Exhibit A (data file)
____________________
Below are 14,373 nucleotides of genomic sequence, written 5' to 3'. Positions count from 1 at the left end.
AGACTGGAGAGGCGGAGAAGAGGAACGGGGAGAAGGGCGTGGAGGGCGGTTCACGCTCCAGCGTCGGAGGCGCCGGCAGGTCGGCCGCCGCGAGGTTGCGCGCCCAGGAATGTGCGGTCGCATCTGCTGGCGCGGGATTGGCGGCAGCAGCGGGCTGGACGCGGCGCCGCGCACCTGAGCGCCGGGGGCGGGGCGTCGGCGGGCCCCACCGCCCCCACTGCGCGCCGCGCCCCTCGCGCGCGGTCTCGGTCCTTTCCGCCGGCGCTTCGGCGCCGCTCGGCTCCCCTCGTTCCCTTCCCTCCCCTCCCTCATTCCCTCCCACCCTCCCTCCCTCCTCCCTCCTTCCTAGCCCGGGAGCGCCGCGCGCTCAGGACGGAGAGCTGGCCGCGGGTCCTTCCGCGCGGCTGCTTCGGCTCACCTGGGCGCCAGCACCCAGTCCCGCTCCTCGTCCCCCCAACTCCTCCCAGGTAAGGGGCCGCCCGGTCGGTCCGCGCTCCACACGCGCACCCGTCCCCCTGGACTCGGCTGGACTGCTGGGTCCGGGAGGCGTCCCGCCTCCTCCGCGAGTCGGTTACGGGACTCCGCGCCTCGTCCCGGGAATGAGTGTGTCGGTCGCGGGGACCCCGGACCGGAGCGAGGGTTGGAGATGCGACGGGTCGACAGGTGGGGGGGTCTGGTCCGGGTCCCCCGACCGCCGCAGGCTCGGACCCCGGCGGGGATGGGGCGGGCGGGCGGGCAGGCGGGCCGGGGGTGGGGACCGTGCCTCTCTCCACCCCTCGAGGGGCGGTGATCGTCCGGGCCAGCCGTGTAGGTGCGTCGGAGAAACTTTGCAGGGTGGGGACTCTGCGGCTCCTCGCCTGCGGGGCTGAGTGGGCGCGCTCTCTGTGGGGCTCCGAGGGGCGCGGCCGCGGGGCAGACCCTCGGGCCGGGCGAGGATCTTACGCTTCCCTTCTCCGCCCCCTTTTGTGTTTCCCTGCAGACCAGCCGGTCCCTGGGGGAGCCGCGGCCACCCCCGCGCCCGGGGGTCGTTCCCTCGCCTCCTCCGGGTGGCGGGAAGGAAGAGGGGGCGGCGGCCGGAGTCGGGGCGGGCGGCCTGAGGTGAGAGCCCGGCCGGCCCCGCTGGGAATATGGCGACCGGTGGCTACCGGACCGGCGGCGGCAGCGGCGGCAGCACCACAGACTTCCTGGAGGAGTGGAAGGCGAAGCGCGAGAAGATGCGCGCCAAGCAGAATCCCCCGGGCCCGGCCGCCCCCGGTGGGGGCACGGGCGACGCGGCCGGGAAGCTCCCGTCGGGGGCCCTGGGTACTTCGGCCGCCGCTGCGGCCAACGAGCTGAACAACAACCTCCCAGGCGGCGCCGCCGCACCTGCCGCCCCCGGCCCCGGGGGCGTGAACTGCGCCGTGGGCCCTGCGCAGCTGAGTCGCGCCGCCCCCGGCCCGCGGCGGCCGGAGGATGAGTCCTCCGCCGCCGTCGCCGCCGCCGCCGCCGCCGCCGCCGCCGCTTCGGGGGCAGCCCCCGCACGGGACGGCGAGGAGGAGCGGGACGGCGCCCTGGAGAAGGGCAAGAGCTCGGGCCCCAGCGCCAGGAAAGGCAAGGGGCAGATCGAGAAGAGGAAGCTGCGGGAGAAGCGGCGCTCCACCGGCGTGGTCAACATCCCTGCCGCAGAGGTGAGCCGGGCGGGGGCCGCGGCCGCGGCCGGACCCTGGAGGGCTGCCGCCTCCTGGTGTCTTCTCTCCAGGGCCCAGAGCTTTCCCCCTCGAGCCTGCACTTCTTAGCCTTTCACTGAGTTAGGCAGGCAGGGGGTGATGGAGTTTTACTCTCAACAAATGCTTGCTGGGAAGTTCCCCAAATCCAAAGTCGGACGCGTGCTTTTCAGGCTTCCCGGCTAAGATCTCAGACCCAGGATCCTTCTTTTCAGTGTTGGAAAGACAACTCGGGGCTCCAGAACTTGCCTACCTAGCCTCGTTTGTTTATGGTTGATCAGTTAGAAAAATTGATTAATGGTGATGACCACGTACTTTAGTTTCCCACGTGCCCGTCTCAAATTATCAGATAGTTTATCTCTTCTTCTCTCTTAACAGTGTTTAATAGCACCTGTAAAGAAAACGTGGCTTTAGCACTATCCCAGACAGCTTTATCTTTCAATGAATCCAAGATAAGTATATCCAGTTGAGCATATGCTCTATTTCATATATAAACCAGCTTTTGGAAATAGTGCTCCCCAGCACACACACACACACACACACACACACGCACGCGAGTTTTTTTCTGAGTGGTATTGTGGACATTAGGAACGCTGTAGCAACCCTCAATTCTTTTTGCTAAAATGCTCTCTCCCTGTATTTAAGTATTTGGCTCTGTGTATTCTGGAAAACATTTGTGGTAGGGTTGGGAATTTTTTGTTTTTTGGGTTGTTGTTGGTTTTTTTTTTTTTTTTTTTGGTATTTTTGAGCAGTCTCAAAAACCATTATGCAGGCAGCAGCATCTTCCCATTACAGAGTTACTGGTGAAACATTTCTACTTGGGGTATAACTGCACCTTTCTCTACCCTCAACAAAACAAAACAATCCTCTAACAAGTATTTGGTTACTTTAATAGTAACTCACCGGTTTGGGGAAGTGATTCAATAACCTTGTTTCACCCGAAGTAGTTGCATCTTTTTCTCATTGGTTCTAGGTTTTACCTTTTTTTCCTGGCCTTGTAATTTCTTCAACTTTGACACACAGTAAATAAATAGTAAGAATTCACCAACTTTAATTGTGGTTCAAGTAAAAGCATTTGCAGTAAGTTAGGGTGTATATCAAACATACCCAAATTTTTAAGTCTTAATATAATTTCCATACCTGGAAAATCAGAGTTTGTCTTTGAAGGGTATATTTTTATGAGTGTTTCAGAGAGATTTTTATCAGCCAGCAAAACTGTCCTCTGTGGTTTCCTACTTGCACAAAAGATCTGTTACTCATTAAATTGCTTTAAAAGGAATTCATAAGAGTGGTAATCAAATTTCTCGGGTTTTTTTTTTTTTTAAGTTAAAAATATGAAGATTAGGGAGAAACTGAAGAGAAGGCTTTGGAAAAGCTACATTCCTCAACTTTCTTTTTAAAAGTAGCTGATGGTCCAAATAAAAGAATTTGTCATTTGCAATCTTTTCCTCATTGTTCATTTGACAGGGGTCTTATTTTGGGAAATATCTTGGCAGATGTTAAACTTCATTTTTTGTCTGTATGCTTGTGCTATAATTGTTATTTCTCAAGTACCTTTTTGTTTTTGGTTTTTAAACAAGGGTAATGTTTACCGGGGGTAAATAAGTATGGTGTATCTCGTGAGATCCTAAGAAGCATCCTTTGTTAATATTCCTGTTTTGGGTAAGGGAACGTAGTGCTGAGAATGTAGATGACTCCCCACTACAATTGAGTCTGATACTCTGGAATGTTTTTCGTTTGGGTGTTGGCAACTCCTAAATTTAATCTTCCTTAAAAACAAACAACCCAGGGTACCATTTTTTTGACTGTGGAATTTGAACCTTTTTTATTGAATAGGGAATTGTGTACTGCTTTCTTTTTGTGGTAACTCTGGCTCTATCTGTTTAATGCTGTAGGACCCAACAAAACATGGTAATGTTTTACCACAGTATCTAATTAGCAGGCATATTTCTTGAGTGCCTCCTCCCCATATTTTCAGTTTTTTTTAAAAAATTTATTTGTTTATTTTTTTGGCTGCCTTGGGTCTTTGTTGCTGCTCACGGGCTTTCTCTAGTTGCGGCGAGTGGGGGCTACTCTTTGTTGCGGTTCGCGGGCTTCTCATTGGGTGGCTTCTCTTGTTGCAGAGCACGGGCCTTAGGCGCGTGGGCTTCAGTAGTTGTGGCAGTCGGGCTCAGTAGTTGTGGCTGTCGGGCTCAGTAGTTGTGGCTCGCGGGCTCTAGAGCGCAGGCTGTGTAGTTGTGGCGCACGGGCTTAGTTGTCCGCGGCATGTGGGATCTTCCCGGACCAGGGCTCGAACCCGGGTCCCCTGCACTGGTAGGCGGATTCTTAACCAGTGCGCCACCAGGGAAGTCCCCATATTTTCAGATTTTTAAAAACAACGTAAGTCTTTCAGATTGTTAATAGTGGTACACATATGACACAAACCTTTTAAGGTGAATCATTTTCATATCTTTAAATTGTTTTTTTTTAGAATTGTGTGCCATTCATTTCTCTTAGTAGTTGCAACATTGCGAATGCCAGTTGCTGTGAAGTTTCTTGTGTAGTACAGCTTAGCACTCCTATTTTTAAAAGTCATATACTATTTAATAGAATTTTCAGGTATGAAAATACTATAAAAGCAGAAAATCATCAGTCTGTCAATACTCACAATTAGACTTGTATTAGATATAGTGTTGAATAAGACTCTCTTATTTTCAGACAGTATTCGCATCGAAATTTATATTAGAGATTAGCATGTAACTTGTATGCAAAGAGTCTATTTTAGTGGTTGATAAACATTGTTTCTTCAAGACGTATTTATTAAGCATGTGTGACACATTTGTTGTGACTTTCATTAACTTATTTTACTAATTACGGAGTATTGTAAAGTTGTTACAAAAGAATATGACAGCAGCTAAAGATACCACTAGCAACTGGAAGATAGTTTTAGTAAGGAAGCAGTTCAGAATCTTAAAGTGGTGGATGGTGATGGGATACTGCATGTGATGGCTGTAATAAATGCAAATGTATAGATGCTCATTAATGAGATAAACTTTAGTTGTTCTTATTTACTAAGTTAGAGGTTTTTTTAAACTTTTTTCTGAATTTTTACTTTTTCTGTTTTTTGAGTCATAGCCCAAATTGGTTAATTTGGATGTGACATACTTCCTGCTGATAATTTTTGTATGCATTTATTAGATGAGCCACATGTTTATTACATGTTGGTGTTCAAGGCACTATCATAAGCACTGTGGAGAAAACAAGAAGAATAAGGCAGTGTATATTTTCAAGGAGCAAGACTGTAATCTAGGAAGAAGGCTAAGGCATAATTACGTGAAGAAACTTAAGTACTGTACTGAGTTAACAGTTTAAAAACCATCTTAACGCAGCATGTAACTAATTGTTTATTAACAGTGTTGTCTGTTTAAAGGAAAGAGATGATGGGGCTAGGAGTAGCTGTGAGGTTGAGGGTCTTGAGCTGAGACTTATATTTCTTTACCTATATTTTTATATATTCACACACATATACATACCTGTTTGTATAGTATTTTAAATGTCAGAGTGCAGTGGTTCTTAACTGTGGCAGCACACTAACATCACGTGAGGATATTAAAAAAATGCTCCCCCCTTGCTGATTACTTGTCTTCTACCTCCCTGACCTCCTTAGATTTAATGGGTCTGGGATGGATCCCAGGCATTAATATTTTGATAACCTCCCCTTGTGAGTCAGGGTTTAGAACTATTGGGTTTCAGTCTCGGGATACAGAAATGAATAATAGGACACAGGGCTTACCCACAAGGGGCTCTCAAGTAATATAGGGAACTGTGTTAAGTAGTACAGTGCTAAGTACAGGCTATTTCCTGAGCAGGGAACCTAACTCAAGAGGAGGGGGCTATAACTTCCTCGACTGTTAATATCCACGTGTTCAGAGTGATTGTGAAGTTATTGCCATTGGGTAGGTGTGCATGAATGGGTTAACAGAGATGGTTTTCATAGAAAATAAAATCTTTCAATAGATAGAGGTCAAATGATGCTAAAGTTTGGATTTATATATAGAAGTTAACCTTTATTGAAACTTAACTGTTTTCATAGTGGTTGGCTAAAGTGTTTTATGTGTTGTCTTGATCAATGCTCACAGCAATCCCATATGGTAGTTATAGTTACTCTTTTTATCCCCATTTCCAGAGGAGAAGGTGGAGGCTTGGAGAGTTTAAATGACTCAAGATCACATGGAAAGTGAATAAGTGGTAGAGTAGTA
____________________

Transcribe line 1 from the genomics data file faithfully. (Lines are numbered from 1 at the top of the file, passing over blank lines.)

Below are 14,373 nucleotides of genomic sequence, written 5' to 3'. Positions count from 1 at the left end.